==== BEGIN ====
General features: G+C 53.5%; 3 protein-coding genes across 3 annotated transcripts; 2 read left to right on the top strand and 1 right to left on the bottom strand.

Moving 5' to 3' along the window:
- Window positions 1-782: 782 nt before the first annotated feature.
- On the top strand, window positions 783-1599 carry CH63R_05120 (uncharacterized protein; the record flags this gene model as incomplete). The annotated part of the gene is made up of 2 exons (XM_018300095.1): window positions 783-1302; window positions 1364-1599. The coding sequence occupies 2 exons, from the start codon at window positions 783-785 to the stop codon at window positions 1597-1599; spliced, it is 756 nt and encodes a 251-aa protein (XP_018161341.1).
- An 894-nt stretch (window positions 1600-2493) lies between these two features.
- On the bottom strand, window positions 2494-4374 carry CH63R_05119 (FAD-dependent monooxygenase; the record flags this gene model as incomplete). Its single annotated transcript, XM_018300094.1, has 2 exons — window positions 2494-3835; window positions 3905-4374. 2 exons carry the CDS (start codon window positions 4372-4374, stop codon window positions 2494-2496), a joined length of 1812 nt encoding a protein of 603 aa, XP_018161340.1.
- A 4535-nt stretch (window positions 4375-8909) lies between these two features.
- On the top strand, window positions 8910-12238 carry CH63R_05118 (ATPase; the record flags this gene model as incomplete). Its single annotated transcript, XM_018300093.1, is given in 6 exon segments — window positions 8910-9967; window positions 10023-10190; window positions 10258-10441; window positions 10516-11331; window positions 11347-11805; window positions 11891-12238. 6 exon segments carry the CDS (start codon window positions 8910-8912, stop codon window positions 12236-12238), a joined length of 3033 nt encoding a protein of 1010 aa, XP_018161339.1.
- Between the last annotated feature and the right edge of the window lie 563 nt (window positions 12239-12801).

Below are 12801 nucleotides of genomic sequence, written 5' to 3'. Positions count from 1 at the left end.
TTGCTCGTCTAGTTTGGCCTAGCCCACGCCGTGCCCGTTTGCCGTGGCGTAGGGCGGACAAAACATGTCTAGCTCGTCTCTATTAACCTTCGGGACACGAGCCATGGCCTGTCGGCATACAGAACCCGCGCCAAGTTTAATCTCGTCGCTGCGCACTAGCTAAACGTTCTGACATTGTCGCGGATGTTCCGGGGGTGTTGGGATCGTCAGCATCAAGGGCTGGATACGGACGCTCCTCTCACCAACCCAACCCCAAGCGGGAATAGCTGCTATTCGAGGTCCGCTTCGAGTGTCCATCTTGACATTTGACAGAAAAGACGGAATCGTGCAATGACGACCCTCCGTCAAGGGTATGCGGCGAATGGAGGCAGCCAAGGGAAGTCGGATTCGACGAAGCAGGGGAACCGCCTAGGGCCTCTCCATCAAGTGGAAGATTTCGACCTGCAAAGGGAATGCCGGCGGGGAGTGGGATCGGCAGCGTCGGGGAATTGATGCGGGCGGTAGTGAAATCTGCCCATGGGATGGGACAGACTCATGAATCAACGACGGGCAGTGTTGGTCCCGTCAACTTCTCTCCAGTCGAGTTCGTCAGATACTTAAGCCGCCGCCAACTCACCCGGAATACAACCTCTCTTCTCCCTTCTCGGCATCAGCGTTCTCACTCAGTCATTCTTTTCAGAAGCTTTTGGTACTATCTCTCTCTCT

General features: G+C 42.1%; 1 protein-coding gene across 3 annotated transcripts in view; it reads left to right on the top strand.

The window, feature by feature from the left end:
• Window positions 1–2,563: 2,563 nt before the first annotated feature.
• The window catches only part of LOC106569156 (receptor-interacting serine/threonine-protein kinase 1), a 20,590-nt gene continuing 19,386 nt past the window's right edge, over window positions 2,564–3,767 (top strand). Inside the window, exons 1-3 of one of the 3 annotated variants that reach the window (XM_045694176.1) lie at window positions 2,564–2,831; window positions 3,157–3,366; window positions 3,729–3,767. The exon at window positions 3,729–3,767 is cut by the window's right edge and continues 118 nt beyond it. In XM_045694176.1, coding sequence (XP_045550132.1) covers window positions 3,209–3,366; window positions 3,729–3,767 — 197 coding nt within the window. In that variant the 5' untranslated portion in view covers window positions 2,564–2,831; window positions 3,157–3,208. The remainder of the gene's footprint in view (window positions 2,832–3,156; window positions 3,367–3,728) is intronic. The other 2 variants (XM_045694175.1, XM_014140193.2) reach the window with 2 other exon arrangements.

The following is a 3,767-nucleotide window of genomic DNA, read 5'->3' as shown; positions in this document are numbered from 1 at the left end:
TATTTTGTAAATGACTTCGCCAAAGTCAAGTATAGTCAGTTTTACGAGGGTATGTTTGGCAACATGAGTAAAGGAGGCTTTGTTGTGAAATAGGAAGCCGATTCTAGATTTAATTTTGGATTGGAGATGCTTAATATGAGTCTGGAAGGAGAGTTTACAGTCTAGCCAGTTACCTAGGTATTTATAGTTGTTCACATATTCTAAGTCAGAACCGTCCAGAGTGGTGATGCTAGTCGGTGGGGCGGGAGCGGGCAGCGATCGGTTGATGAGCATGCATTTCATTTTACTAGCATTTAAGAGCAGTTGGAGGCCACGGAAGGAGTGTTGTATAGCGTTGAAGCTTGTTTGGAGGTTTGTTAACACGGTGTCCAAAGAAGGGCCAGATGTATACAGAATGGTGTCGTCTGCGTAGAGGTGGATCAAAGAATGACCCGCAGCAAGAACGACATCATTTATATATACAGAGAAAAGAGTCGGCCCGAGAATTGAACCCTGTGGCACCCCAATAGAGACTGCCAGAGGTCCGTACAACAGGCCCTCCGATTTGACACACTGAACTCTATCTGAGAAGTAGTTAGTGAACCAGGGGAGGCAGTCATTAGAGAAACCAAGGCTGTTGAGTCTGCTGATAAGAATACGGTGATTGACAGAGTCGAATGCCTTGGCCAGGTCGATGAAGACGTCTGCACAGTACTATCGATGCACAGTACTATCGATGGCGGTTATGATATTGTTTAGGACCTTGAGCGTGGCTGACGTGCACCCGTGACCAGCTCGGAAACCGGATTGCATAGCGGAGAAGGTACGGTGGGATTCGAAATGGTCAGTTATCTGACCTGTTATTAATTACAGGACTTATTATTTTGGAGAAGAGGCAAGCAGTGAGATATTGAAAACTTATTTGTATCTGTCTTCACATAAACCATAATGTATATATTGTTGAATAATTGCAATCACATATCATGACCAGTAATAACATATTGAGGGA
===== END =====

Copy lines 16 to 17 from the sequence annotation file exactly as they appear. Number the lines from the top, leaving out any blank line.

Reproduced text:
The following is a 3,767-nucleotide window of genomic DNA, read 5'->3' as shown; positions in this document are numbered from 1 at the left end:
TATTTTGTAAATGACTTCGCCAAAGTCAAGTATAGTCAGTTTTACGAGGGTATGTTTGGCAACATGAGTAAAGGAGGCTTTGTTGTGAAATAGGAAGCCGATTCTAGATTTAATTTTGGATTGGAGATGCTTAATATGAGTCTGGAAGGAGAGTTTACAGTCTAGCCAGTTACCTAGGTATTTATAGTTGTTCACATATTCTAAGTCAGAACCGTCCAGAGTGGTGATGCTAGTCGGTGGGGCGGGAGCGGGCAGCGATCGGTTGATGAGCATGCATTTCATTTTACTAGCATTTAAGAGCAGTTGGAGGCCACGGAAGGAGTGTTGTATAGCGTTGAAGCTTGTTTGGAGGTTTGTTAACACGGTGTCCAAAGAAGGGCCAGATGTATACAGAATGGTGTCGTCTGCGTAGAGGTGGATCAAAGAATGACCCGCAGCAAGAACGACATCATTTATATATACAGAGAAAAGAGTCGGCCCGAGAATTGAACCCTGTGGCACCCCAATAGAGACTGCCAGAGGTCCGTACAACAGGCCCTCCGATTTGACACACTGAACTCTATCTGAGAAGTAGTTAGTGAACCAGGGGAGGCAGTCATTAGAGAAACCAAGGCTGTTGAGTCTGCTGATAAGAATACGGTGATTGACAGAGTCGAATGCCTTGGCCAGGTCGATGAAGACGTCTGCACAGTACTATCGATGCACAGTACTATCGATGGCGGTTATGATATTGTTTAGGACCTTGAGCGTGGCTGACGTGCACCCGTGACCAGCTCGGAAACCGGATTGCATAGCGGAGAAGGTACGGTGGGATTCGAAATGGTCAGTTATCTGACCTGTTATTAATTACAGGACTTATTATTTTGGAGAAGAGGCAAGCAGTGAGATATTGAAAACTTATTTGTATCTGTCTTCACATAAACCATAATGTATATATTGTTGAATAATTGCAATCACATATCATGACCAGTAATAACATATTGAGGGA